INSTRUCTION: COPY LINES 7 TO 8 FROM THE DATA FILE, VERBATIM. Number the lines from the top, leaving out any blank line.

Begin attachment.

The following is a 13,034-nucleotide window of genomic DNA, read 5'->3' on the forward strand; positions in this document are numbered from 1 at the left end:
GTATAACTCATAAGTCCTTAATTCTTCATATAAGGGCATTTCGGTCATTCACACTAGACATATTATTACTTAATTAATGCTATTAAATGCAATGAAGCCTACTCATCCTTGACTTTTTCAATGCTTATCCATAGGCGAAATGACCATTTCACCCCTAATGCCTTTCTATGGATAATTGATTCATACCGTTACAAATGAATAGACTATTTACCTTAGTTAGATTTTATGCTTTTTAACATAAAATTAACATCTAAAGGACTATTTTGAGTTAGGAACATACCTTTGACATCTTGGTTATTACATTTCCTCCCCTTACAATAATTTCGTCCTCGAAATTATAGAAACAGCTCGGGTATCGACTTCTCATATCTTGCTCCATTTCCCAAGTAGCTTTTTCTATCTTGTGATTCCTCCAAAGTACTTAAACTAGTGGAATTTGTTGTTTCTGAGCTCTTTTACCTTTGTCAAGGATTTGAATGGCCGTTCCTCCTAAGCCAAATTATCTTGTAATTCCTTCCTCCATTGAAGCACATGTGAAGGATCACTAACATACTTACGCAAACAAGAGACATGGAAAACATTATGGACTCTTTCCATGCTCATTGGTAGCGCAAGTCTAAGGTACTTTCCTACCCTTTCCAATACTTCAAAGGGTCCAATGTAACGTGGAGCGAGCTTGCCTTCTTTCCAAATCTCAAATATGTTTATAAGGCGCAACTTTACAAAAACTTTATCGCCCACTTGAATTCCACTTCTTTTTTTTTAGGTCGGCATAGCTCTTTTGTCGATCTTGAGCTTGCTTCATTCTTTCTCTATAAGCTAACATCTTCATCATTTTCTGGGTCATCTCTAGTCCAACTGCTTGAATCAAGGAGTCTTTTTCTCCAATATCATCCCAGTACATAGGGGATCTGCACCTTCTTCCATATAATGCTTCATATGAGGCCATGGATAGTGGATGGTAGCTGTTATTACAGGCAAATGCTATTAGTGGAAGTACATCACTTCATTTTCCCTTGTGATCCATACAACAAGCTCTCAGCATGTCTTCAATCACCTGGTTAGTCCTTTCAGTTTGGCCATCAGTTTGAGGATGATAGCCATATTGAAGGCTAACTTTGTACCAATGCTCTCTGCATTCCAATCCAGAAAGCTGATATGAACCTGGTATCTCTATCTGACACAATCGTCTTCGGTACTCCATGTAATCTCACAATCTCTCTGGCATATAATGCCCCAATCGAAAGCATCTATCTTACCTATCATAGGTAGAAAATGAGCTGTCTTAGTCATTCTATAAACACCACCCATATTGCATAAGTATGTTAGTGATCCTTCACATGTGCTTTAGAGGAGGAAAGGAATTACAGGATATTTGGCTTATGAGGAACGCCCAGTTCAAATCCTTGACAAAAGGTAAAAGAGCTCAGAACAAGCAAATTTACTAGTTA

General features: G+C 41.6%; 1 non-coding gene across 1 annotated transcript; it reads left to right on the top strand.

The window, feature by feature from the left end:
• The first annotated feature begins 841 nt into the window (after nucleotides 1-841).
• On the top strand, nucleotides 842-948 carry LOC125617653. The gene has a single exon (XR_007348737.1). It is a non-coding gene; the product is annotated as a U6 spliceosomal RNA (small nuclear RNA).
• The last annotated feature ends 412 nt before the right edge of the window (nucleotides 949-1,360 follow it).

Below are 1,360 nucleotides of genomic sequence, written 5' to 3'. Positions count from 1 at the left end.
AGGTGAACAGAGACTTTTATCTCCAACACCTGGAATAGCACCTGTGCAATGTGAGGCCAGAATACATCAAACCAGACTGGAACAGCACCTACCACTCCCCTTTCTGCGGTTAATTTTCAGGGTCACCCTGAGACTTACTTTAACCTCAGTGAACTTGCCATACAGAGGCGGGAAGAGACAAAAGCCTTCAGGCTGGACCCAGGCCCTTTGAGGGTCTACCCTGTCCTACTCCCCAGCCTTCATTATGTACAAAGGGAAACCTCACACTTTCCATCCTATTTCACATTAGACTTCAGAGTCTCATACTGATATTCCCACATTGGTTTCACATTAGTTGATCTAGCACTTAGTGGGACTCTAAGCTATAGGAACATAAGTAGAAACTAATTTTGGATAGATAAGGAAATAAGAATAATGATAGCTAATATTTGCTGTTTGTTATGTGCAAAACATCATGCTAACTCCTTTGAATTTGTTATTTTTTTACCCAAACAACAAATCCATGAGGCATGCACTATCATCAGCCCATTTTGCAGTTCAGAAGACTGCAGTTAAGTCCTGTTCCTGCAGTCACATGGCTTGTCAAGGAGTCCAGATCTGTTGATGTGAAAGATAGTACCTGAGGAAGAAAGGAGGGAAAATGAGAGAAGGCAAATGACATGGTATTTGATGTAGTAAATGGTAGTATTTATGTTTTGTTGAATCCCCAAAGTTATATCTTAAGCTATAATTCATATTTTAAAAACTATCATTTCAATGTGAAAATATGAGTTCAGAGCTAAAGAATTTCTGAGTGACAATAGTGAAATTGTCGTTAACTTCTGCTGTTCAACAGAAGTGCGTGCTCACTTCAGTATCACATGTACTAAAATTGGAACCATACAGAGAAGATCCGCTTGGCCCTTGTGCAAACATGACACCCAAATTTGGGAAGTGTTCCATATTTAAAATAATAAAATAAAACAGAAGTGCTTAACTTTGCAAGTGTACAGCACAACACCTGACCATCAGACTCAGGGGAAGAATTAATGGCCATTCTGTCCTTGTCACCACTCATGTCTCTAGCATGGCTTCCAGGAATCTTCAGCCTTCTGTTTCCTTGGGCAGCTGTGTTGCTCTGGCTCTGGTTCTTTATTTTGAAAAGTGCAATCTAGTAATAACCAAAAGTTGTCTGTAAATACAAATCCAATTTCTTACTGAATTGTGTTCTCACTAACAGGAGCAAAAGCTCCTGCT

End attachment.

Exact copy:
• The last annotated feature ends 412 nt before the right edge of the window (nucleotides 949-1,360 follow it).

Below are 1,360 nucleotides of genomic sequence, written 5' to 3'. Positions count from 1 at the left end.